Surfing Madonna

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Surfing Madonna
Surfing Madonna, detail showing mosaic

The Surfing Madonna is a 10 by 10 feet (3.0 m × 3.0 m) mosaic of the Virgen de Guadalupe created by artist Mark Patterson.[1] It was covertly installed in Encinitas, California by Patterson and his friend Bob Nichols, who posed as construction worker during the installation.[2][3] The city declared that the artwork was to be considered graffiti because of the illegality of its installation. Patterson came forward to accept responsibility for it, and was fined $500 and ordered to pay approximately $6,000 for the art's removal. It was removed in 90 minutes, and Patterson was allowed to keep the art.

The response to the installation was divided: while some members of the Catholic and Latino communities took issue with it, others felt that it symbolized their Mexican heritage. The art is now in place across the street from where it was originally installed. It inspired a 501c3 non profit[clarification needed] founded by Mark Patterson and Bob Nichols called "Surfing Madonna Oceans Project". Since the inception of the non-profit in 2013 the Surfing Madonna Oceans Project has donated well over $100,000 to local ocean/beach/park and humanitarian programs.

Installation and legality[edit]

The piece was installed on a 10 foot-square concrete wall on a rail bridge in the city of Encinitas. Dressed as construction workers, Mark Patterson and longtime friend Bob Nichols installed the mosaic clandestinely in about two hours on the afternoon of April 22, 2011.[1] It was covertly installed in Encinitas, California (on Earth Day/Good Friday).[2][3]

The mosaic features the Virgin of Guadalupe on a white surfboard, hands in an attitude of prayer, with her green cloak waving in the wind. The words "Save the Ocean" are displayed vertically to her left.[2][3]

As the piece was installed without prior permission, it was considered to be graffiti. $2,000 was spent by officials for an art consultant to review how best to remove it without destroying it. During that process, they discovered — underneath the glass — part of Mark Patterson's name. He soon came forward and admitted to being the mosaic's creator.

Patterson was fined $500 by the city, and at the city's demand, paid approximately $6,000 to a local contractor to remove the mosaic from the train bridge wall. The mosaic came down in about 90 minutes, with minimal damage.[4][5] The city allowed Patterson to reclaim the mosaic.[2][3]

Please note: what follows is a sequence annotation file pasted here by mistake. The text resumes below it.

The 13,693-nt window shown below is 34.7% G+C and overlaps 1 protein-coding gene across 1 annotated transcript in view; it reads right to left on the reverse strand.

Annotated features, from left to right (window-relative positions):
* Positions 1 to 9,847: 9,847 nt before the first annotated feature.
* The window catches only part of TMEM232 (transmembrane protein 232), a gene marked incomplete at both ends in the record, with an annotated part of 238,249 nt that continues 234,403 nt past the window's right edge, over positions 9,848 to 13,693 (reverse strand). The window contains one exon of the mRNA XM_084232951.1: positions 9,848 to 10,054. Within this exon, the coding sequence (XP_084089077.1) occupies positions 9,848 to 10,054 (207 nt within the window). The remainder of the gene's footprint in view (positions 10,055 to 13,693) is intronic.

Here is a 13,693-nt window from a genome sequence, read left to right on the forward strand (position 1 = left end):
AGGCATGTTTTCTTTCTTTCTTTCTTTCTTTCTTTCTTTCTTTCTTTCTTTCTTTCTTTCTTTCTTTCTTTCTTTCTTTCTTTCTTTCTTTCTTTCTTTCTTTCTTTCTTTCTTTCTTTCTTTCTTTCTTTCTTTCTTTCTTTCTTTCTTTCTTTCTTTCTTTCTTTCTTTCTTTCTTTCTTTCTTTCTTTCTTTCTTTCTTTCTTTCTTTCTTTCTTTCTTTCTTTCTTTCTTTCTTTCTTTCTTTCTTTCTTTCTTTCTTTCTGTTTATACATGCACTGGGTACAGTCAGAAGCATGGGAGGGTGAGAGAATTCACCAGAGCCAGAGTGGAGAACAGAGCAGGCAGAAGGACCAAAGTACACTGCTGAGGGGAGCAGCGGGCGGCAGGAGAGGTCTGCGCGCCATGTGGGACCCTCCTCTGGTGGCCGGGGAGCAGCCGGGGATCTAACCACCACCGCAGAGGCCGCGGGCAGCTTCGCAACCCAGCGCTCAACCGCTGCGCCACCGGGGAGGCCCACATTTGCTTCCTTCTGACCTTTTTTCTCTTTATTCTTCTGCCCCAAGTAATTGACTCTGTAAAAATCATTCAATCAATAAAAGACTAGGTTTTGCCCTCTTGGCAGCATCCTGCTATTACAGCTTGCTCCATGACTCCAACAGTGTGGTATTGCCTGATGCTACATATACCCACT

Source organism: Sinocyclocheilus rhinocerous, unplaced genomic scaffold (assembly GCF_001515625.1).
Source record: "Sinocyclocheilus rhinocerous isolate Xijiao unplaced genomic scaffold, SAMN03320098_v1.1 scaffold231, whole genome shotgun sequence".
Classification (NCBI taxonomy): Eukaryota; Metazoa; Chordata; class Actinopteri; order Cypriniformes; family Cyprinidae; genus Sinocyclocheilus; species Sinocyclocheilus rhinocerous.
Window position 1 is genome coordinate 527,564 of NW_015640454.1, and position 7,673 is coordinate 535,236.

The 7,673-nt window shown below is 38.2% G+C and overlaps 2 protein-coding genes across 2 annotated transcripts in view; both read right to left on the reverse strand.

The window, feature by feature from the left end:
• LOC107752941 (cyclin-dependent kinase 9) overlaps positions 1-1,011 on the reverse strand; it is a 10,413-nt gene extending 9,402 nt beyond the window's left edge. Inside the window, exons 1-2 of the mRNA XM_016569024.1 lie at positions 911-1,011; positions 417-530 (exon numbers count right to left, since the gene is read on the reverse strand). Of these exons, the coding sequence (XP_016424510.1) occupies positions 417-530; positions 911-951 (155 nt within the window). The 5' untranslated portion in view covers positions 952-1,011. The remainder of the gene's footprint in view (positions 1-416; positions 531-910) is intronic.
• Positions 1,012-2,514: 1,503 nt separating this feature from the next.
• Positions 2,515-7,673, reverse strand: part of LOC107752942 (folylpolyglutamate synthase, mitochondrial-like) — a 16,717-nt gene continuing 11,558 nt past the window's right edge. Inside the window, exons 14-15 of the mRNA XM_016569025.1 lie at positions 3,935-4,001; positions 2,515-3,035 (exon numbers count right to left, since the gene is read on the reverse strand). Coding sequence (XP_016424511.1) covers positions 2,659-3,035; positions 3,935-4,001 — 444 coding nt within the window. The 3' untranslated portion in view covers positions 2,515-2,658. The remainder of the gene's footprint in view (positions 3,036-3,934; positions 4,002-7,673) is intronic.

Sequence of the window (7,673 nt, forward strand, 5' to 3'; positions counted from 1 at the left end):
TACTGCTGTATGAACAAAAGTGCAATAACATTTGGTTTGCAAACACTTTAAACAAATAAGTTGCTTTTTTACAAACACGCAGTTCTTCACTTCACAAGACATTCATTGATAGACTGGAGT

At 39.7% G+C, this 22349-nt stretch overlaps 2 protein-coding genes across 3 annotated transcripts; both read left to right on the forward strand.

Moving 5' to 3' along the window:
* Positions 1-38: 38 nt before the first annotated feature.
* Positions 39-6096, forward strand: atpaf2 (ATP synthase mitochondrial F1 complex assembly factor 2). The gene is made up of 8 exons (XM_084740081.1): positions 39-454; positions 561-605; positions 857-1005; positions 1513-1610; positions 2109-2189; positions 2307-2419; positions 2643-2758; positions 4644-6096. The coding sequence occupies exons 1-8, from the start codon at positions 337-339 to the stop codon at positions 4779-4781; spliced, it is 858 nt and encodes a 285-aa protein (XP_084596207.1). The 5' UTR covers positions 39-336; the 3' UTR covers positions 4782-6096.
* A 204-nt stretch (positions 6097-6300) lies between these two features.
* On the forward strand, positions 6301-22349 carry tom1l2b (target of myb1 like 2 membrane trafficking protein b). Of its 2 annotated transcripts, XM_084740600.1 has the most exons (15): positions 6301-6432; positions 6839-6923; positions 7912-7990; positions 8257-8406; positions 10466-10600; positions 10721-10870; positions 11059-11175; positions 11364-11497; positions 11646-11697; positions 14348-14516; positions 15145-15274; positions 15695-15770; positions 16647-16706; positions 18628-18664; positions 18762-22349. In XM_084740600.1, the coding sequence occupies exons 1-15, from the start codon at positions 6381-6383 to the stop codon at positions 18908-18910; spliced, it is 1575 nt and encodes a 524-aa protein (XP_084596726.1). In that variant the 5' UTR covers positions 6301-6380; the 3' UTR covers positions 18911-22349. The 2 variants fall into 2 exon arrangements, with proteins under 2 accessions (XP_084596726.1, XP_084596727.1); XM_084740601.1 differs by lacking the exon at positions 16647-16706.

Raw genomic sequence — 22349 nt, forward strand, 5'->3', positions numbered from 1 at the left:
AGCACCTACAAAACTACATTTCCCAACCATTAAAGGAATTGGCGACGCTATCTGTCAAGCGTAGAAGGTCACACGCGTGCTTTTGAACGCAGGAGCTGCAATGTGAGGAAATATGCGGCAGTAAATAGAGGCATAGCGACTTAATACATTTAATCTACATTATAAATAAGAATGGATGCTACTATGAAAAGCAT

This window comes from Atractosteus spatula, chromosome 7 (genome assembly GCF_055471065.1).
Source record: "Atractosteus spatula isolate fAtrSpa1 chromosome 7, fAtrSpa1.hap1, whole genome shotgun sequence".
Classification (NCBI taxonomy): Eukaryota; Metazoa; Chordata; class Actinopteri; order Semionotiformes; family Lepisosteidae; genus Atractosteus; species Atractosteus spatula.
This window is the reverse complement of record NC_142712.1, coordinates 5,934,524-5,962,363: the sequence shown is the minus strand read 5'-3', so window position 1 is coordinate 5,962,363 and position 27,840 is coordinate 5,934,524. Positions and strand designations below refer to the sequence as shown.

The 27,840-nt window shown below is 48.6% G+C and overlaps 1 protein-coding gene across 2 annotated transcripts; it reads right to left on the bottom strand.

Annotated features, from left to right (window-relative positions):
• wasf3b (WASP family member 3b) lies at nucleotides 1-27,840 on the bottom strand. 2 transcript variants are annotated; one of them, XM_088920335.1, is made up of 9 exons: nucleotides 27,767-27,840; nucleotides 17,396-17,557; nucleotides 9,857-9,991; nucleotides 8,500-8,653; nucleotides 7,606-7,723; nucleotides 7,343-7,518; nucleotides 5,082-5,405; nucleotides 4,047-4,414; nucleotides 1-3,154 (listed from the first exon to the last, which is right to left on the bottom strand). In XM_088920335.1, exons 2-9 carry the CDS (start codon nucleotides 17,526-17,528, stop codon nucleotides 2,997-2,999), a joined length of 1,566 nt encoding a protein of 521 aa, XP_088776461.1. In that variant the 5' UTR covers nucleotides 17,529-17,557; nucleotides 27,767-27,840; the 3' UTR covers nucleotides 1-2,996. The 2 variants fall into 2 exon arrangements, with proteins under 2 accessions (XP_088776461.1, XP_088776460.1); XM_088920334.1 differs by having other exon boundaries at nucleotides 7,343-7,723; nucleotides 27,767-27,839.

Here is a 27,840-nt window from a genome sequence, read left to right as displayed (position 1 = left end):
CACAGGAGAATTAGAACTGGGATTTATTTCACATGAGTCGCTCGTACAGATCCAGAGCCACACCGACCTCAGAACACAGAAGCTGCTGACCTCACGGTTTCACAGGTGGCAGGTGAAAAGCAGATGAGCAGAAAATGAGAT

While some members of the Catholic and Latino communities found it offensive, others identify with it as symbol of their Mexican heritage.[6] The local Catholic priest was fond of the artwork, and even asked that a local church be able to display it.[6]

The state believed that the mosaic could violate the separation in the constitution between state and church. As a result, the state denied the request to put the Surfing Madonna at the entrance of Moonlight Beach State Park.[7]


For a period of time the mosaic was on display on an exterior wall at Cafe Ipe, next door to Surfy Surfy, in the neighborhood of Leucadia, north of its original location.

The mosaic is now out of storage and back in public view. It has been reinstalled in Encinitas directly across the street from its original location now called Surfing Madonna Park at Leucadia Pizzeria, on the corner of Highway 101 and Encinitas Boulevard.

The Surfing Madonna Oceans Project raised $100,000 for the Encinitas community in 2014 with its 2nd Annual Surfing Madonna "Save the Ocean" 5K/10K and 10 Mile Beach Run/Walk. In 2014 it set up a brick paver project to raise money for ocean and humanitarian programs,, and will have its 3rd annual run/walk in hopes of raising $150,000 for the community in October, 2015.[8]


  1. ^ a b Payton, Mari (June 10, 2011). "Surfing Madonna Artist: "It's a Gift"". NBC San Diego.
  2. ^ a b c d Surfing Madonna mosaic draws mass following. Associated Press. 07-06-2011.
  3. ^ a b c d Surfing Madonna mosaic in Southern California draws mass following. Julie Watson. Associated Press. Oakland Tribune. 07-06-2011.
  4. ^ "Surfing Madonna removed; no damage |". Retrieved 2012-02-13.
  5. ^ "'Surfing Madonna' mosaic in Encinitas removed". 2011-06-23. Retrieved 2012-02-13.
  6. ^ a b Local Latinos, Catholics split on 'Surfing Madonna'. Ernesto Lopez. North County Times.
  7. ^ Whitlock,Jared,"Surfing Madonna finds new home on Encinitas Boulevard", "The Coast News",October 16, 2013
  8. ^ Milanes, Itica (2014-04-14). "Surfing Madonna foundation trying to raise $100,000 for the community - KGTV ABC10 San Diego". Archived from the original on 2014-04-19. Retrieved 2014-04-17.
External image
image icon Mosaic

Coordinates: 33°2′56.2″N 117°17′36.5″W / 33.048944°N 117.293472°W / 33.048944; -117.293472